“Cause I’m an idiot,” Rachel whispers. She’s about to kiss Quinn again when a loud car horn interrupts them. They spring apart, Rachel nearly tumbling over and scrabbling to get her feet back underneath her.

“Right!” Quinn exclaims with a grin as a taxi pulls up to the curb next to them. “I called a cab.”

“You did,” Rachel agrees, swaying on her feet. There’s a moment of silence, during which the cabbie rolls down his windows and yells something at them exasperatedly, but the words don’t reach either of their ears. They’re far too focused on each other.

“You want to come with me?” Quinn asks abruptly. Rachel’s stomach twists violently, a sort of nervous tension flooding her body.

“Come with you?” she echoes. Quinn is gazing at her, mouth twisted into a half-smirk, eyes narrowed. The alcohol is burning in her stomach, and suddenly the world feels painfully sharp, like all the colors and lines are cutting into her eyes.

“I’m staying in a hotel,” she says. “Do you want to come with me?”

Rachel really, really wishes she hadn’t been drinking.

“Yeah,” she agrees. “I’d like that.”

The moment is shattered by the cabbie’s horn.

“Getting in or not?” he yells through the window. Quinn rolls her eyes and pulls the door to the backseat open.

“After you,” she murmurs to Rachel. Rachel climbs into the cab without a moment’s hesitation. Quinn slides in after her and murmurs the address the the cabbie before smiling devilishly at Rachel. Goosebumps rise over Rachel’s arms.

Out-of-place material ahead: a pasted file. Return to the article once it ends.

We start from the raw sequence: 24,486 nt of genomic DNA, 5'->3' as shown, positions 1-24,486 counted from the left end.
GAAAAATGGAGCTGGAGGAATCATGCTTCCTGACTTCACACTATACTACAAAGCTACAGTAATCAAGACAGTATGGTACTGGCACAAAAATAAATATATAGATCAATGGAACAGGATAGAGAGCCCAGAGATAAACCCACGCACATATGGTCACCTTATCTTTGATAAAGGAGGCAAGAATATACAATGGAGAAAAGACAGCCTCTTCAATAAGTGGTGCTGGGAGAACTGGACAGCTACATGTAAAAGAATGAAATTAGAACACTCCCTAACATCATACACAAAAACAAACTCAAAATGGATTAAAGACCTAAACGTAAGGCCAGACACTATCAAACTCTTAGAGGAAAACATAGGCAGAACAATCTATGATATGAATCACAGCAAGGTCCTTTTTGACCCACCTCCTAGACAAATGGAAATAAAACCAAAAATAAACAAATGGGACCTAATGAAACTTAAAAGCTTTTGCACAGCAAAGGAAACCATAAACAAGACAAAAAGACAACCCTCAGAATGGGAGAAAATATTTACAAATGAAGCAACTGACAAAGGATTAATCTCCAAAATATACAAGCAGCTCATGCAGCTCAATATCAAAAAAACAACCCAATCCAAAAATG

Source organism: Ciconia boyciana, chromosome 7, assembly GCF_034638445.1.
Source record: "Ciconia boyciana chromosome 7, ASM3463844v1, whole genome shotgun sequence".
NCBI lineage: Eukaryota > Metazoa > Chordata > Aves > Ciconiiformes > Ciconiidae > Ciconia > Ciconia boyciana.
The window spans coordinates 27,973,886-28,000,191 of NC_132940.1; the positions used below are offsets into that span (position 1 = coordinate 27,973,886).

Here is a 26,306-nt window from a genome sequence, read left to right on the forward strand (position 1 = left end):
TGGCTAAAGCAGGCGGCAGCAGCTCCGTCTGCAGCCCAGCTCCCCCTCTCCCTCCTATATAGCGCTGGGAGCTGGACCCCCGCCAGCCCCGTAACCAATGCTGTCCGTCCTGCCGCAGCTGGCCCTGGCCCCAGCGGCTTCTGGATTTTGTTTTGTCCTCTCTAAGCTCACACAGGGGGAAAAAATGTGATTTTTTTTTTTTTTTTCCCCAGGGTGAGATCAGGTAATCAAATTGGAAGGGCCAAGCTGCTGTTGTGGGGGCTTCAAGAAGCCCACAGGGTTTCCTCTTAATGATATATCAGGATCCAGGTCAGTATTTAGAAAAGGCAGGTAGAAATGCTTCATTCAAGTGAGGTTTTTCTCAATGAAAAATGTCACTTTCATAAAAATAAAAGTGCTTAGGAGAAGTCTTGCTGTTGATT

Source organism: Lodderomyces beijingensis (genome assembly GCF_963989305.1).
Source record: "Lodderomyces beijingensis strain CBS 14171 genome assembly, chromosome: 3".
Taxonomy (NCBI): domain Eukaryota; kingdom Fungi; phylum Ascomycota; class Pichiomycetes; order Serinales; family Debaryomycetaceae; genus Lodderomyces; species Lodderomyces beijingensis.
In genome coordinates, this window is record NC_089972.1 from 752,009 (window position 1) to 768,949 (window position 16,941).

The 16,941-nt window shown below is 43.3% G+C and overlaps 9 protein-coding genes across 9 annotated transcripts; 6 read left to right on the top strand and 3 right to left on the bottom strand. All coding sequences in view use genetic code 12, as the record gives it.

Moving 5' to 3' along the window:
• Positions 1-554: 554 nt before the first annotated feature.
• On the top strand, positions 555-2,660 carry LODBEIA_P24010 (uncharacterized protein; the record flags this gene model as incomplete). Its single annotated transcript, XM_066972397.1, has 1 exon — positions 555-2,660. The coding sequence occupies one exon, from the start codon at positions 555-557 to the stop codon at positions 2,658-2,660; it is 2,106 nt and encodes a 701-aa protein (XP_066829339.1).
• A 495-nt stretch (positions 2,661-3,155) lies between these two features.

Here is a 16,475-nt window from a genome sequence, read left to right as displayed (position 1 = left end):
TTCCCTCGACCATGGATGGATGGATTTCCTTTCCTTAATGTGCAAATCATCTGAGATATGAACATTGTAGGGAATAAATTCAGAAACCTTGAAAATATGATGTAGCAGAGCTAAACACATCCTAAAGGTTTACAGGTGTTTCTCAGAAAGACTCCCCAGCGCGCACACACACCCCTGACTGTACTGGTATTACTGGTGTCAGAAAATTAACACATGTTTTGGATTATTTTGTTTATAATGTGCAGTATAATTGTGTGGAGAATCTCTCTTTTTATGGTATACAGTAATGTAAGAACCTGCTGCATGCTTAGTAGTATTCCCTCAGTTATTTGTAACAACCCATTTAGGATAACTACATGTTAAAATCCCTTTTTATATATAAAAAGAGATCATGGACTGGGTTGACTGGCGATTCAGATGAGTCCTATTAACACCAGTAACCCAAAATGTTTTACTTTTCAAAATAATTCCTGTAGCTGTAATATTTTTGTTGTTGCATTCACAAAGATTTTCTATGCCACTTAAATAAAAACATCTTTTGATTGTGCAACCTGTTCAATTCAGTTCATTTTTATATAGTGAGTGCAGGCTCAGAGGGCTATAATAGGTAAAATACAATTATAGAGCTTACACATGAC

The brief taxi ride to the hotel stretches into an eternity. Rachel pins herself to the side of the cab, gripping the handle above the window tightly and wishing there was more space between them than a scant foot and a half. Quinn watches her, that grin occasionally flickering across her face, and Rachel has never felt so captivated in her life.

They make it through the door of the hotel room before Quinn takes Rachel’s face in her hands and kisses her so thoroughly that Rachel is left breathless.

Quinn doesn’t give her a moment’s respite, walking them across the room, hands sliding from her face to her shoulders and down her back. Rachel breaks the kiss when her knees hit the edge of the bed. She sways, but manages to stay upright.

“We should talk about this,” Rachel says. It seems like the right thing to say, although Rachel can’t find a desire to stop kissing Quinn anywhere in her soul.

“Maybe we should,” Quinn murmurs, hands beginning to tug Rachel’s sweater up (her jacket had been abandoned by the door; she hadn’t even felt Quinn take it off). “But first, let’s make sure we have something to talk about.”